Speech in Barcelona 16 February 2011

Location: Av. Tibidabo, Barcelona

QUESTION: How would you describe life with Asperger Syndrome?

ANSWER: Life with Asperger Syndrome to me means that you have a very encyclopaedical/scientific brain. This means that you have a normal intelligence and can function very well in formal situations, but lack the social skills to read body language, interpretate expressions or social situations, not recognise sarcasm or irony… You feel less comfortable in non-formal situations.

People with Asperger Syndrome can function very well when the context of a situation is clearly described. Within that frame we can function like anyone else. If you know the exact purpose of a situation, and if people behave in a formal way, we function well: political debates, joining friends to a concert, … These situations are well-defined, there is a clear context and frame. Outside of that frame, when people behave in a non-formal way, there can be a lot of misunderstandings. You may react to a situation in a totally wrong or odd way, people laughing at you, and you don’t even realise. I love debating and arts, but I prefer to skip the part where, after the debate, people go for a drink. Because then the context and frame is suddenly missing, as people start to behave less formal. In such a situation I can feel very lost.

People with Asperger Syndrome need a lot of routine, this gives a feeling of safety, of having things under control. This does not mean that we don’t like change. Some people with AS love change, I too need frequent change of environment and activities. The difference is that when I cause the change and decide what exact is changing, the feeling of being in control remains. When a change comes which is beyond my control and which was unexpected, it can feel very overwheling and it feels like leaving that safe environment.

I tend to be open about having Asperger Syndrome because this can avoid some misunderstandings. For example giving a handshake when greeting someone instead of giving a kiss on the cheeck. Or not keeping eye contact all the time, not embracing people. If you explain beforehand what your problems are, people will know how they can make things more comfortable for you (eg not using sarcasm, trying to express things literally) and with some exceptions who like to make fun of you, most people do make an efford in my experience. It for sure can avoid misunderstandings of being inpolite or not interested.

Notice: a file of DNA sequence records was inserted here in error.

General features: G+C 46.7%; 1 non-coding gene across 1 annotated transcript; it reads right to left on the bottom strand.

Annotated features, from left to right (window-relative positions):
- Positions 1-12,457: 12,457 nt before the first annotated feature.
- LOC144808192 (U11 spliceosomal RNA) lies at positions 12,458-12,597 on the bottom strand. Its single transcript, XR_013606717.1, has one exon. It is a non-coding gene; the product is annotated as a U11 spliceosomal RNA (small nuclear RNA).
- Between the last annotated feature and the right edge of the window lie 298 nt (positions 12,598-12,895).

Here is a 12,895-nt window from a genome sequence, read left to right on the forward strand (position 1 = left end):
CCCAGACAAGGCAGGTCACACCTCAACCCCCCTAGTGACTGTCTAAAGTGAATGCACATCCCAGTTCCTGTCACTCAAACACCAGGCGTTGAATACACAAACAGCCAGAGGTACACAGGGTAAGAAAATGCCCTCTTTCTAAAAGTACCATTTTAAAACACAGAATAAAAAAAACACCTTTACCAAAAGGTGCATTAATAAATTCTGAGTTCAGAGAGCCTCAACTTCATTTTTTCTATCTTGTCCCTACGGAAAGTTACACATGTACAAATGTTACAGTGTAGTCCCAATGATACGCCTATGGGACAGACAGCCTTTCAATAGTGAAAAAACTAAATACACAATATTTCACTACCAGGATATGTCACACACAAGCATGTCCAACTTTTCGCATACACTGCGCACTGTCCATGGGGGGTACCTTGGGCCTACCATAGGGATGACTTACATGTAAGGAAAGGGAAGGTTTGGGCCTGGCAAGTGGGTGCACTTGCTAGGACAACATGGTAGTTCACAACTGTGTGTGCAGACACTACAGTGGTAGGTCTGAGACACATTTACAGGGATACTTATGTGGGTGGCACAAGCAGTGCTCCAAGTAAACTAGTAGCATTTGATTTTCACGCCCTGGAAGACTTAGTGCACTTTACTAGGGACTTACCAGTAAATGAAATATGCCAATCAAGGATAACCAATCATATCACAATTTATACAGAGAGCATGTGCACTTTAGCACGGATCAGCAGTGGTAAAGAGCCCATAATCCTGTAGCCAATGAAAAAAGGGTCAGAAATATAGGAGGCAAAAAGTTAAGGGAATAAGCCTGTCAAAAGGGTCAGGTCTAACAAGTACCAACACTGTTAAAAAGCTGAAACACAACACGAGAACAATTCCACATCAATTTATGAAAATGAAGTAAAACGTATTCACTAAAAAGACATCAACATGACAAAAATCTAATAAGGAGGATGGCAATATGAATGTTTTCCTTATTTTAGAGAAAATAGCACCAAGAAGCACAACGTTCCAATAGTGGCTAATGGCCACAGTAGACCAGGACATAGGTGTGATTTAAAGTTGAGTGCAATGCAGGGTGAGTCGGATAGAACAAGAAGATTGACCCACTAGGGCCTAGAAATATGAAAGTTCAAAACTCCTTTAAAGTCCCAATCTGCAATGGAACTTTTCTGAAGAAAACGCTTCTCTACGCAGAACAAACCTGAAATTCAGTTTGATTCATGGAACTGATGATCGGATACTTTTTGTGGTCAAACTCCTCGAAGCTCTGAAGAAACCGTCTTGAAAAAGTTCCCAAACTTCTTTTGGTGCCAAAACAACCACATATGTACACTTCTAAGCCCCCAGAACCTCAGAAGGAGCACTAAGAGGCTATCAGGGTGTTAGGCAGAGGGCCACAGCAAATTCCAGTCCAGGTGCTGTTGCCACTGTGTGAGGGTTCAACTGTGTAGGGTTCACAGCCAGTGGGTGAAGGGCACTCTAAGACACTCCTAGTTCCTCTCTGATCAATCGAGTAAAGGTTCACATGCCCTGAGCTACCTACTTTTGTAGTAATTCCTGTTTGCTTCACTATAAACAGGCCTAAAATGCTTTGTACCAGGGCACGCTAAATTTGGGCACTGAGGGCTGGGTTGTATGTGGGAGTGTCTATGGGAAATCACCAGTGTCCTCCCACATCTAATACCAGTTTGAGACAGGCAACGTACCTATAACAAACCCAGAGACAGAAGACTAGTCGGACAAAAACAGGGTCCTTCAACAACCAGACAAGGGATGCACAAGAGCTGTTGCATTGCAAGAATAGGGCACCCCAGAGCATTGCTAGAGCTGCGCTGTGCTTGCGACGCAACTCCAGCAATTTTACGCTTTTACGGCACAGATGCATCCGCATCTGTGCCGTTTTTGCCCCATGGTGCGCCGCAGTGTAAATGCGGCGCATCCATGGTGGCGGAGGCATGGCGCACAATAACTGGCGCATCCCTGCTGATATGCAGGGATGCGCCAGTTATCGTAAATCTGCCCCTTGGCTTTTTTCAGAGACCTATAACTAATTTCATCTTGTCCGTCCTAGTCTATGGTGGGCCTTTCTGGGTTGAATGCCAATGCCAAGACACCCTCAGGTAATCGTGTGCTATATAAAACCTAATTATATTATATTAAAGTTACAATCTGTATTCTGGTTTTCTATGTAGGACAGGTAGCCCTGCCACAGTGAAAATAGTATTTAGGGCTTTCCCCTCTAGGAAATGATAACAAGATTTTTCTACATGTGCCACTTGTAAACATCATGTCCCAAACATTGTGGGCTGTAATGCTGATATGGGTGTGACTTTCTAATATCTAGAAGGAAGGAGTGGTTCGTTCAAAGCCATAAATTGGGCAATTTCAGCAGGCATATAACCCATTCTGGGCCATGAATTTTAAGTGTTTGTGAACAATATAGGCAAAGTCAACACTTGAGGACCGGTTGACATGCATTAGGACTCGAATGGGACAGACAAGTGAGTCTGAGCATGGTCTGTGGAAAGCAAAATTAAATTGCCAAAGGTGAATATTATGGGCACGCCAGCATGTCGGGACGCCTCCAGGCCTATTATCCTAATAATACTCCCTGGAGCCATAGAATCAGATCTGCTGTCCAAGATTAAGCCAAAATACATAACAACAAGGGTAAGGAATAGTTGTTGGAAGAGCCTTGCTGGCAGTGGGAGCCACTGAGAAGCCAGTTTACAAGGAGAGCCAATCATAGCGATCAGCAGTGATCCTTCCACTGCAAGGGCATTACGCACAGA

QUESTION: What advise would you give people when dealing with people with Asperger Syndrome?

ANSWER: To parents with children with AS: accept your child the way it is, don’t try to change it. It is a genetic thing after all, normalising will simply not work, and will only cause a suffocating feeling to your child. Try to accept your child the way it is, and try to encourage your child with the things he/she is fascinated by. Try to find something that your child loves, and then try to find other children who are very much interested in the same thing. This can trigger the desire to socialise and learn the child that socialising can be pleasant.

I must add I strongly support separate schools for children with Asperger Syndrome. From own experience, I would say that being the only autistic child in a normal school does not work and only further isolates you. You are different and realise that, so it is not like you will be tempted to socialise with the other children who are very different from yourself. You are prone to bullying and surrounded by children that are very different, this will only further trigger the desire to be alone. Being in a special school with children that behave in the same way –although no guarantees– may be pleasant and trigger the desire to socialise, and for sure it cannot do harm when having a teacher trained in dealing with Asperger Syndrome.